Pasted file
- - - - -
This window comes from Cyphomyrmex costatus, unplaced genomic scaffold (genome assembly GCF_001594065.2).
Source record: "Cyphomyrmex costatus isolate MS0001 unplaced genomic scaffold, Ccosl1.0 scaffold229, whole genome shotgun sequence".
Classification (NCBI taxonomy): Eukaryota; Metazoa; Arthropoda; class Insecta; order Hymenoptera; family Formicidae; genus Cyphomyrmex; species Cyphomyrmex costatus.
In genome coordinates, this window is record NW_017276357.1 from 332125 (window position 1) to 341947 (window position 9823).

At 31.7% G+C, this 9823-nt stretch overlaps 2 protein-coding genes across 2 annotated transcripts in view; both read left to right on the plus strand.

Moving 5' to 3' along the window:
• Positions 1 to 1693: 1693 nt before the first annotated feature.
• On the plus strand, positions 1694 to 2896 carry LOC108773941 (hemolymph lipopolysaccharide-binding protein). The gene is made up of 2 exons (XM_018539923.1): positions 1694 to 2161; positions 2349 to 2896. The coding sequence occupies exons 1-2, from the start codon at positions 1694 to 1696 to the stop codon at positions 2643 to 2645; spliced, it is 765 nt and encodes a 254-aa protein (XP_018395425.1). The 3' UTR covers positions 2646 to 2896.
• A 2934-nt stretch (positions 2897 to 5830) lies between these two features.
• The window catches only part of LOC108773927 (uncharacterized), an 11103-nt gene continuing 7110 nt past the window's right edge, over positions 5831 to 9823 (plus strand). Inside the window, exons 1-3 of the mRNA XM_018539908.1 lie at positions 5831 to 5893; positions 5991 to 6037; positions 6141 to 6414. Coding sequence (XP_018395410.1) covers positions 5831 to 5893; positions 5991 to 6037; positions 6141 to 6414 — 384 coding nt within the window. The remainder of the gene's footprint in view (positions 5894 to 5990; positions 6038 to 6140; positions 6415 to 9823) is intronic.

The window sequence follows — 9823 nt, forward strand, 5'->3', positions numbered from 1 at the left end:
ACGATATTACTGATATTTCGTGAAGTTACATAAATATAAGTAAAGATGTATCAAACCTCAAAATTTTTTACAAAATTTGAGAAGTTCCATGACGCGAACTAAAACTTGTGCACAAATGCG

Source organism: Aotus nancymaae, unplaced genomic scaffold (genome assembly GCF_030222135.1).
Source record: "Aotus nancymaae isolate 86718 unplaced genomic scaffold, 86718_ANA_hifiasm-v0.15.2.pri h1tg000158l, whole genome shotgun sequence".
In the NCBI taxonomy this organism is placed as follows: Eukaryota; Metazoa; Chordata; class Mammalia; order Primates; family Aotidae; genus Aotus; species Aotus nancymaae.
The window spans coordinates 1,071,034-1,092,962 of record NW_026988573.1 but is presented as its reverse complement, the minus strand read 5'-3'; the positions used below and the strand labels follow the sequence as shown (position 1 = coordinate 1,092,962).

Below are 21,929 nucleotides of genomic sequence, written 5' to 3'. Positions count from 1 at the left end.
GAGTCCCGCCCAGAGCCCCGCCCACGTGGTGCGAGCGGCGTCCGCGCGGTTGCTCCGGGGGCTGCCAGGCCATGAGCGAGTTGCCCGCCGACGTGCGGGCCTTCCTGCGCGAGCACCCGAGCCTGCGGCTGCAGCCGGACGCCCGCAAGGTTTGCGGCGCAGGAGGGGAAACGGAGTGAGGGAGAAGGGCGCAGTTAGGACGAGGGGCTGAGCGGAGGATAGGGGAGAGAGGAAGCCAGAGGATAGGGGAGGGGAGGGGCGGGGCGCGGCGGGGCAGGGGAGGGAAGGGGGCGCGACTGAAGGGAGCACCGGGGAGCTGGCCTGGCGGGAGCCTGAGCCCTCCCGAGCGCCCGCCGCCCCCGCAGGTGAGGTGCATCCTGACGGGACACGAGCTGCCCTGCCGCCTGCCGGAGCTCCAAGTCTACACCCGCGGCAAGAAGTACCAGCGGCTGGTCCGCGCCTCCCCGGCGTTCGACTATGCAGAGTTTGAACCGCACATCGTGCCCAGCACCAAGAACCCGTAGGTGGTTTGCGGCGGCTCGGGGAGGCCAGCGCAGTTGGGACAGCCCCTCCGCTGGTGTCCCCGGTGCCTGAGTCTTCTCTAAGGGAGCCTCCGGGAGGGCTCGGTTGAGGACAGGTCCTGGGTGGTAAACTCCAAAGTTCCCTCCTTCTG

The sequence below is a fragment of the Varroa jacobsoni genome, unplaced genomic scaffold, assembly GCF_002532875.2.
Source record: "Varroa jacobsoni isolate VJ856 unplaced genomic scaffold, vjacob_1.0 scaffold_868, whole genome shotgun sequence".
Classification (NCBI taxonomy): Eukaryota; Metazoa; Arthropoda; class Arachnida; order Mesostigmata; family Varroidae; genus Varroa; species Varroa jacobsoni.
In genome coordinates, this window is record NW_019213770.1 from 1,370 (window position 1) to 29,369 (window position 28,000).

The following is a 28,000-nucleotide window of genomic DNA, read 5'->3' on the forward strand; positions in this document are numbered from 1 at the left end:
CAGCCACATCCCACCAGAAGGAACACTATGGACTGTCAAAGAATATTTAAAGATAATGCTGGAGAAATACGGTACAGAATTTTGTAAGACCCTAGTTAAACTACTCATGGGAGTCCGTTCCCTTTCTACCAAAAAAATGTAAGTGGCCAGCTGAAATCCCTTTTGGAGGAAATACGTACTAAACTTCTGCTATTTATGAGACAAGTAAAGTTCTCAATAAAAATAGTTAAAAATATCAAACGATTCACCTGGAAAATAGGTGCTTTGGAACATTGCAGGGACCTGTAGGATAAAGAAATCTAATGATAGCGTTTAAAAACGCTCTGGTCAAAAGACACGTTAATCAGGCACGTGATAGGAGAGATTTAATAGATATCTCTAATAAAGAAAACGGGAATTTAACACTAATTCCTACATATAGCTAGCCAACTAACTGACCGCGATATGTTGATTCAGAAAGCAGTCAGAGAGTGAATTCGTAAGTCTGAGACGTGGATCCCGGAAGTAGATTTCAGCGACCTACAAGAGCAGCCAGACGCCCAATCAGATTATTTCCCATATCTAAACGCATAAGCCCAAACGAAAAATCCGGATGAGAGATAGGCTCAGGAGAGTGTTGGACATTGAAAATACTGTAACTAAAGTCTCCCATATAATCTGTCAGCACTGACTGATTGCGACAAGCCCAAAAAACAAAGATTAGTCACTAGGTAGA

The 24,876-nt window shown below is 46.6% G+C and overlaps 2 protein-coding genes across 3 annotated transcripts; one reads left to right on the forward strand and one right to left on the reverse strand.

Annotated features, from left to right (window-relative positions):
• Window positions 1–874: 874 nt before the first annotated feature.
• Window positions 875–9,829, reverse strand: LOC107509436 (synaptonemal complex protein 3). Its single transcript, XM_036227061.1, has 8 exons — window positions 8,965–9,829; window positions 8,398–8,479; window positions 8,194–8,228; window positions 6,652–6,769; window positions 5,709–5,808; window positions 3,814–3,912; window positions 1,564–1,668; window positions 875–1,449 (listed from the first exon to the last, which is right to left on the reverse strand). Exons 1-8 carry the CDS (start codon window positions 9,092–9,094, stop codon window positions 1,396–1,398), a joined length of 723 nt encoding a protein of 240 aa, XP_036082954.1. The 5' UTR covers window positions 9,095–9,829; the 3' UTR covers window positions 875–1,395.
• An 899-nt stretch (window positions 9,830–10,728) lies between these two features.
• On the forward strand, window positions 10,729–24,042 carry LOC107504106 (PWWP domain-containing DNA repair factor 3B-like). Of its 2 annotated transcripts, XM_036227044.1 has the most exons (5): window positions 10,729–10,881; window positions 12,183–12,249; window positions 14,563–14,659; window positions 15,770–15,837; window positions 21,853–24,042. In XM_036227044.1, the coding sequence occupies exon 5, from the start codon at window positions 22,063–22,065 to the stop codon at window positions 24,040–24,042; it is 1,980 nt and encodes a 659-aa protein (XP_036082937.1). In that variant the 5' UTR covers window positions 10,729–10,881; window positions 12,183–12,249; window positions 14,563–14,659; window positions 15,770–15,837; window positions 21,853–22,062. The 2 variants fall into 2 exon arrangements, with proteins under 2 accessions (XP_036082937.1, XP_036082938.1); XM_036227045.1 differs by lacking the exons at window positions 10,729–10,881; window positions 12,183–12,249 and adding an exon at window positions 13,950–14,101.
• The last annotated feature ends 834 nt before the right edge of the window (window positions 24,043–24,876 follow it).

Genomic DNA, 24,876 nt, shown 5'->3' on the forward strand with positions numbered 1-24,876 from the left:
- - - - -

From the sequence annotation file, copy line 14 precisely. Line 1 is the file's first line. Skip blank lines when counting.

Source record: "Aotus nancymaae isolate 86718 unplaced genomic scaffold, 86718_ANA_hifiasm-v0.15.2.pri h1tg000158l, whole genome shotgun sequence".